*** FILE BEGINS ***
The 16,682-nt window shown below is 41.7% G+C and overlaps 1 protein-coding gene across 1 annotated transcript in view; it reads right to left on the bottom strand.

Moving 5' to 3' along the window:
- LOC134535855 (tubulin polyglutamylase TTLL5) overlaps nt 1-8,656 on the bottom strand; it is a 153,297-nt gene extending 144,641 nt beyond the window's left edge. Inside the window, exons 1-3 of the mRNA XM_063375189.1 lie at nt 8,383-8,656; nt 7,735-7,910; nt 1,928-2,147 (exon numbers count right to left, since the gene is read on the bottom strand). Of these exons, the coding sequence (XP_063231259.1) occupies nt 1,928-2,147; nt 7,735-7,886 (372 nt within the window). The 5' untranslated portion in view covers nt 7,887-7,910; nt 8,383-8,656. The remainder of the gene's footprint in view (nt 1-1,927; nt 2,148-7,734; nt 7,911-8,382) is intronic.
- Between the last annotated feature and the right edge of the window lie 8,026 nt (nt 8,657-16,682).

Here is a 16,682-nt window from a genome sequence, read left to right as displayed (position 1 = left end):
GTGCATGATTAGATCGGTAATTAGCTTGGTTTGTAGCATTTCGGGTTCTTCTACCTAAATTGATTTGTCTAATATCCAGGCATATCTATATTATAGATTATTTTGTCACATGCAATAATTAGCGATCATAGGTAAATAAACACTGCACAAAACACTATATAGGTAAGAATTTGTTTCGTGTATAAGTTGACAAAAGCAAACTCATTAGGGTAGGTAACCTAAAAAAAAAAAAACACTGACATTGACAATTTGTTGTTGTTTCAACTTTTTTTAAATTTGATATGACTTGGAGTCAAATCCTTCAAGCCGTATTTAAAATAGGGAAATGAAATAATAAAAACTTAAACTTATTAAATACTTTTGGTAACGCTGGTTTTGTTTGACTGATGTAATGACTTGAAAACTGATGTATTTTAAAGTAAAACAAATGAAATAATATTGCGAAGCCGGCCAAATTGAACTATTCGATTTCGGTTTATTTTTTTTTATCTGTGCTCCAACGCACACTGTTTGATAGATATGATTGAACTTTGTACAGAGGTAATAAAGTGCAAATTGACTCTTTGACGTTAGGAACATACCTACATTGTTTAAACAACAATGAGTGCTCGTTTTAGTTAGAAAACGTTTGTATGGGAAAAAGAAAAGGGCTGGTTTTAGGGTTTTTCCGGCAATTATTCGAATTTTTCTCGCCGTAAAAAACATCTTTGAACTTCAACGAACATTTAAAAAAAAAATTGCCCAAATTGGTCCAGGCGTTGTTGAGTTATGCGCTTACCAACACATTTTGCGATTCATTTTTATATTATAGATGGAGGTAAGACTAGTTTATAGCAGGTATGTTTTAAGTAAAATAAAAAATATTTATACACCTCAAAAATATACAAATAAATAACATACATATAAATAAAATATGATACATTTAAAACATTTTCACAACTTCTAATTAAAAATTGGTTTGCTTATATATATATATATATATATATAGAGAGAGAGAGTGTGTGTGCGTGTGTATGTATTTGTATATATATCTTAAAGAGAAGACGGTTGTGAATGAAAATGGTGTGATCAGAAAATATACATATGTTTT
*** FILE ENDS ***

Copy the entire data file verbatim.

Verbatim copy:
The 16,682-nt window shown below is 41.7% G+C and overlaps 1 protein-coding gene across 1 annotated transcript in view; it reads right to left on the bottom strand.

Moving 5' to 3' along the window:
- LOC134535855 (tubulin polyglutamylase TTLL5) overlaps nt 1-8,656 on the bottom strand; it is a 153,297-nt gene extending 144,641 nt beyond the window's left edge. Inside the window, exons 1-3 of the mRNA XM_063375189.1 lie at nt 8,383-8,656; nt 7,735-7,910; nt 1,928-2,147 (exon numbers count right to left, since the gene is read on the bottom strand). Of these exons, the coding sequence (XP_063231259.1) occupies nt 1,928-2,147; nt 7,735-7,886 (372 nt within the window). The 5' untranslated portion in view covers nt 7,887-7,910; nt 8,383-8,656. The remainder of the gene's footprint in view (nt 1-1,927; nt 2,148-7,734; nt 7,911-8,382) is intronic.
- Between the last annotated feature and the right edge of the window lie 8,026 nt (nt 8,657-16,682).

Here is a 16,682-nt window from a genome sequence, read left to right as displayed (position 1 = left end):
GTGCATGATTAGATCGGTAATTAGCTTGGTTTGTAGCATTTCGGGTTCTTCTACCTAAATTGATTTGTCTAATATCCAGGCATATCTATATTATAGATTATTTTGTCACATGCAATAATTAGCGATCATAGGTAAATAAACACTGCACAAAACACTATATAGGTAAGAATTTGTTTCGTGTATAAGTTGACAAAAGCAAACTCATTAGGGTAGGTAACCTAAAAAAAAAAAAACACTGACATTGACAATTTGTTGTTGTTTCAACTTTTTTTAAATTTGATATGACTTGGAGTCAAATCCTTCAAGCCGTATTTAAAATAGGGAAATGAAATAATAAAAACTTAAACTTATTAAATACTTTTGGTAACGCTGGTTTTGTTTGACTGATGTAATGACTTGAAAACTGATGTATTTTAAAGTAAAACAAATGAAATAATATTGCGAAGCCGGCCAAATTGAACTATTCGATTTCGGTTTATTTTTTTTTATCTGTGCTCCAACGCACACTGTTTGATAGATATGATTGAACTTTGTACAGAGGTAATAAAGTGCAAATTGACTCTTTGACGTTAGGAACATACCTACATTGTTTAAACAACAATGAGTGCTCGTTTTAGTTAGAAAACGTTTGTATGGGAAAAAGAAAAGGGCTGGTTTTAGGGTTTTTCCGGCAATTATTCGAATTTTTCTCGCCGTAAAAAACATCTTTGAACTTCAACGAACATTTAAAAAAAAAATTGCCCAAATTGGTCCAGGCGTTGTTGAGTTATGCGCTTACCAACACATTTTGCGATTCATTTTTATATTATAGATGGAGGTAAGACTAGTTTATAGCAGGTATGTTTTAAGTAAAATAAAAAATATTTATACACCTCAAAAATATACAAATAAATAACATACATATAAATAAAATATGATACATTTAAAACATTTTCACAACTTCTAATTAAAAATTGGTTTGCTTATATATATATATATATATATATAGAGAGAGAGAGTGTGTGTGCGTGTGTATGTATTTGTATATATATCTTAAAGAGAAGACGGTTGTGAATGAAAATGGTGTGATCAGAAAATATACATATGTTTT